Content and Campaigns
70% of enterprises are investing in Recruitment Marketing this year alone, according to Aptitude Research.
It’s an area of talent acquisition that is receiving a lot of attention, but it is also rife with misunderstandings around what good looks like, and the market is not yet even near maturity.
We invited Kelly Cartwright, Head of Talent Acquisition Technology Strategy at Amazon Web Services, and Madeline Laurano, founder at Aptitude Research, to talk through this changing market in one of our recent webinars. Among other things, they shared their insight into the current gap between recruitment marketing technology, and the capabilities of recruiting teams.
There are literally hundreds of recruiting solutions available in the market today, all offering a varying spectrum of capabilities. In this type of crowded market, it’s hard for talent acquisition leaders looking for the first time to invest in recruitment marketing capabilities to be clear on what to ask for, what to expect from these tools.
On top of the increasing number of solutions on offer, TA leaders have to contend with changing priorities. Aptitude Research survey companies every year around their top recruiting priorities, and this year, candidate experience did not come on top as usual. The emerging priority was actually competing for talent across industries.
Companies are worried about their ability to attract the right people, and know they have to look outside of their industry for them in this tight talent market. It’s not surprising to see an increase in investment in talent engagement and marketing capabilities in these conditions.
Candidate experience is still very much top of mind, but there was so much focus on it in the past couple of years that companies are now thinking about the next challenge. That doesn’t mean it is less of a priority.
For in Amazon, for example, it is still a focus area, but other things are bubbling up as the company is looking to advance its talent strategy. From her participation in events or talks with other leaders in the industry, Kelly Cartwright believes it’s the same in other companies; it’s not that people don’t care about it anymore, but candidate experience has been a hot topic for long enough that people now have an action plan around it and are executing on it, as opposed to tackling it for the first time.
Along with this shift in priority, we’re seeing a new framework emerge in talent acquisition. TA leaders are looking beyond recruitment activities to set their strategy, and are developing programs upstream and downstream of their core recruiting activities, either in talent attraction, or to a lesser degree in candidate onboarding.
According to Aptitude Research, companies are increasing investments in the areas of recruitment marketing, sourcing, and talent engagement. They are also still managing the usual recruiting activities that are a traditional part of their role, around assessment, interviewing, screening and making offers. Finally, TA teams are focusing more on onboarding activities as well, as the first few months of a candidate’s life at the new company play a key role in their retention. This includes checklists and forms that ensure the new hires are compliant and processed correctly, of course, but most importantly, it means socializing these new hires in the company, introducing them to their teams and ensuring they have everything they need to get started.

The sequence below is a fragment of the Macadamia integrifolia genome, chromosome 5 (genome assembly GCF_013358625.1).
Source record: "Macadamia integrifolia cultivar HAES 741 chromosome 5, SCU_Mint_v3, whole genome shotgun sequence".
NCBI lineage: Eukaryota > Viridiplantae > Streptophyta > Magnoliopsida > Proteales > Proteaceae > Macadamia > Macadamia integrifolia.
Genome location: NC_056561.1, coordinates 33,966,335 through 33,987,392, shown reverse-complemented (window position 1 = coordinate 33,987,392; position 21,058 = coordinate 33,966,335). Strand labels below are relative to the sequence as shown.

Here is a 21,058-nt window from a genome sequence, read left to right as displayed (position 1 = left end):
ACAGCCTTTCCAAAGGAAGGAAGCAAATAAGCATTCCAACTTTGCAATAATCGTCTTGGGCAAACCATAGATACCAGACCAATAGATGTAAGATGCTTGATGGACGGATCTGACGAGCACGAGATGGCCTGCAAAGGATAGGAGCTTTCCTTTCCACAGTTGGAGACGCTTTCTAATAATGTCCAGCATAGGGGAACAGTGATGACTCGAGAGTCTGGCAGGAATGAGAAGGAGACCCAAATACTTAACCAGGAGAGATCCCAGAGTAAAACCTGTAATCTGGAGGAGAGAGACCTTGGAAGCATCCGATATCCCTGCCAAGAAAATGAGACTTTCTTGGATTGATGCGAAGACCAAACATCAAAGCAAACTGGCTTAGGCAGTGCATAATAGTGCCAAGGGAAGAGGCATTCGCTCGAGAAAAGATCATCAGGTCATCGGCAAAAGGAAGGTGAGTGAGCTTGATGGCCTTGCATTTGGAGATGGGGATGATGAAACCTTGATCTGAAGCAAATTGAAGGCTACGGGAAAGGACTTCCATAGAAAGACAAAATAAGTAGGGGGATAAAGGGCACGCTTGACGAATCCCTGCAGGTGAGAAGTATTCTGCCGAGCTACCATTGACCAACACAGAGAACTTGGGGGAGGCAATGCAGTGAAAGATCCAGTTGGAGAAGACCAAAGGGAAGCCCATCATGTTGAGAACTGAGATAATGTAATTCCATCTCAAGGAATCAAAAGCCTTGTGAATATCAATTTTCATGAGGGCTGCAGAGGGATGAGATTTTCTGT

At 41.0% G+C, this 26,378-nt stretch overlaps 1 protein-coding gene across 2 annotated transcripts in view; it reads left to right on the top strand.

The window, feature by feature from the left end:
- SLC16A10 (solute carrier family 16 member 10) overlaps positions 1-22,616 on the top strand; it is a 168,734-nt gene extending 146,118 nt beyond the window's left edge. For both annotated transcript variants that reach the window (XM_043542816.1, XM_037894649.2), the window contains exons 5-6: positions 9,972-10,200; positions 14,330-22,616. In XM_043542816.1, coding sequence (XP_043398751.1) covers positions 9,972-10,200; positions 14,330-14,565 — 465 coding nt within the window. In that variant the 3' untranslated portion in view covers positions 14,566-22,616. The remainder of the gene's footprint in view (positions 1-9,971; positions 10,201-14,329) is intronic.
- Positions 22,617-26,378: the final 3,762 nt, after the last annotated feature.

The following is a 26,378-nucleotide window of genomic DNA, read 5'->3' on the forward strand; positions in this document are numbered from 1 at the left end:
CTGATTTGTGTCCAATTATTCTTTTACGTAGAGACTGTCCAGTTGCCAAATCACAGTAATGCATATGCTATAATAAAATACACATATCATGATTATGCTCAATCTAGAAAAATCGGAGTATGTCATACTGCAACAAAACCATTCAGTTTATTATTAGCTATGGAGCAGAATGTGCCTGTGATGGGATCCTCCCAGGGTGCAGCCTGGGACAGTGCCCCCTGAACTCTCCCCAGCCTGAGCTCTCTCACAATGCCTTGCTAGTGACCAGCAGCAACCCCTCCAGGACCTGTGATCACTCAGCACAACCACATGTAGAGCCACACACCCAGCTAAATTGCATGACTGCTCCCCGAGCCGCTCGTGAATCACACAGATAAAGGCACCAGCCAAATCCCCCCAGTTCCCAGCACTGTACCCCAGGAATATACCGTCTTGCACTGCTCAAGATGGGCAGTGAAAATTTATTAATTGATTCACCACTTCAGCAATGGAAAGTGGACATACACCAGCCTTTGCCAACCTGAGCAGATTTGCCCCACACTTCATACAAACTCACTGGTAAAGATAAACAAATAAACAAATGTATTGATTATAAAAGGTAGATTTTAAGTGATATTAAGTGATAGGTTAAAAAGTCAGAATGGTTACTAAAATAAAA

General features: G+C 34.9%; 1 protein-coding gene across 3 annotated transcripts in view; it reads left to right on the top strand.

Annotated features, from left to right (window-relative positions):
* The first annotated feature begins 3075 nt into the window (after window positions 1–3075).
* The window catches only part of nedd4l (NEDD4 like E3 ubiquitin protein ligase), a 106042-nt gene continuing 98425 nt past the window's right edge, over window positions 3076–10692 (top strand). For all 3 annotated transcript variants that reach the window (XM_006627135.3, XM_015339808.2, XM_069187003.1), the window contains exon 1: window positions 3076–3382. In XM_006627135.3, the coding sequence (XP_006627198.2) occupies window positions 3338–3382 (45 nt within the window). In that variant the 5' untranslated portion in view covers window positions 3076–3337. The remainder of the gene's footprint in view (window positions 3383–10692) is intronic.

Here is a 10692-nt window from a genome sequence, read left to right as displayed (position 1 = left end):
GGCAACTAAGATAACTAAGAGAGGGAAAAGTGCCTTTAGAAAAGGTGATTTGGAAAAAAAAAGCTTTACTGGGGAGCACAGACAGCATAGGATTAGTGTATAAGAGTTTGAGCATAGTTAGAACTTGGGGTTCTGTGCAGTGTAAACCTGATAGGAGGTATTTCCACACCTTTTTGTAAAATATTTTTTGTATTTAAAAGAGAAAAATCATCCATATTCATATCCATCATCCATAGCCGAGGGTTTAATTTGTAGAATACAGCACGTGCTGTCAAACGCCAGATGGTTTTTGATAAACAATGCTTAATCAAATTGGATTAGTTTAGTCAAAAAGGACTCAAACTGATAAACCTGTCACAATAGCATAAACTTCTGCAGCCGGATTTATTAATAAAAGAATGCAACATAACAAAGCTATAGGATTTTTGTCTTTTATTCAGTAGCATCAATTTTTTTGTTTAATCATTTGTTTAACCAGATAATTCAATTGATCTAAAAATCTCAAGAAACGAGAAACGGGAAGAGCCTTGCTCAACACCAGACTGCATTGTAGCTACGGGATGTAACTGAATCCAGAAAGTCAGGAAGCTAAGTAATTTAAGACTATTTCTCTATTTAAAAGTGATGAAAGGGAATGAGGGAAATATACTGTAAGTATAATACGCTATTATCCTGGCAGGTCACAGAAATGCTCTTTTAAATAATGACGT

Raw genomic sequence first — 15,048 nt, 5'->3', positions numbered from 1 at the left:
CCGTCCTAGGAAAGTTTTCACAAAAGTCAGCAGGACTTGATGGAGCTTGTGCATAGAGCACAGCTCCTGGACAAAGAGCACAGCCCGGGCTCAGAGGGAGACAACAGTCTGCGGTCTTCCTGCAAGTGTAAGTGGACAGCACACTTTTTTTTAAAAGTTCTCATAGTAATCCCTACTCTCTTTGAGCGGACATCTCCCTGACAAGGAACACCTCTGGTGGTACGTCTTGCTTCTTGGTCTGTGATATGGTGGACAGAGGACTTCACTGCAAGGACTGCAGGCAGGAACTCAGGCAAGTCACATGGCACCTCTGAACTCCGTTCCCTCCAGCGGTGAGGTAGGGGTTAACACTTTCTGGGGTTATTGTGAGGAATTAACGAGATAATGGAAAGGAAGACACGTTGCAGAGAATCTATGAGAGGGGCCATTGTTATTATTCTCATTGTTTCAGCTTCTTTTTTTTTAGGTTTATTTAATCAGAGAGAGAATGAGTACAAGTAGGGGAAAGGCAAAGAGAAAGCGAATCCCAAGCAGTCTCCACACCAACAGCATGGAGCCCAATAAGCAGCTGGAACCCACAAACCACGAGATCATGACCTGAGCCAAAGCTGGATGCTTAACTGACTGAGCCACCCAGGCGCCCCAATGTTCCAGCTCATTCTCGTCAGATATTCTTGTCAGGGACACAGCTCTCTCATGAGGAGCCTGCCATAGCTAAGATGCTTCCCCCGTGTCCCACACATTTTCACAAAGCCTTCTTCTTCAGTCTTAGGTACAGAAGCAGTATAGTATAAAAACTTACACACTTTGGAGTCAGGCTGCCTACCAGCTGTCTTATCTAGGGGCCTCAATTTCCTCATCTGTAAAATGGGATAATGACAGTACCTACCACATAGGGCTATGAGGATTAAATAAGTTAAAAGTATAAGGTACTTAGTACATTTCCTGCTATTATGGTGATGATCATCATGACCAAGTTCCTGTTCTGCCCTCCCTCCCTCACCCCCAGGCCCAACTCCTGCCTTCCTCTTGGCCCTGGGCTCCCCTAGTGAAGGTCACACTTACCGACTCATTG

This new talent acquisition framework cannot work without talent teams also becoming more specialized, and extending their realm of responsibilities. In Amazon, for example, there are team members who specialize in sourcing and candidate-facing roles, as well as candidate experience specialists, data scientists, and business analysts attached directly to the talent team. Amazon also has dedicated employer branding functions, given the complexity of the company’s brand and all its sub-brands in the different business units.
These specialized capabilities are necessary for success in the era of recruitment marketing, because TA leaders otherwise find themselves being handed the keys to a car that their team members can’t drive. Recruitment marketing and CRM platforms can do so much, but to be used to their full extent, they need teams that have these specialized skills.
This lack of specialized skills might be one of the reasons why only 2% of companies believe they use all the functionalities of their recruiting marketing program. It might also be why recruiters are still spending most of their time in activities such as scheduling interviews or finding candidates with their ATS, when their time could be better used developing their advisory capabilities, for example, or building candidate pipelines and long-term relationships with great talent. The recruiting automation tools available today can free up most of those daily repetitive tasks, and let recruiters focus on the high value-add work.
Another likely reason is that recruiting teams don’t take the time to design ambitious talent acquisition strategies that take into account the powerful functionalities now available in the market. This is where a solid partnership with providers can make the difference, as the right partner will be able to advise not only on the right solution for your business, but also the team restructuring and strategic change needed to achieve the desired goals.
This blogpost addressed the first part of the insights that Madeline and Kelly shared on our webinar “Selecting the right Recruitment Marketing Technology for your Business”. You can see the recording of the full session below.
Content and Campaigns
Nada Chaker leads content and campaigns at Beamery. She writes and reads about the latest news in Talent Acquisition, but also about business strategy, startups, food and indoor plants.
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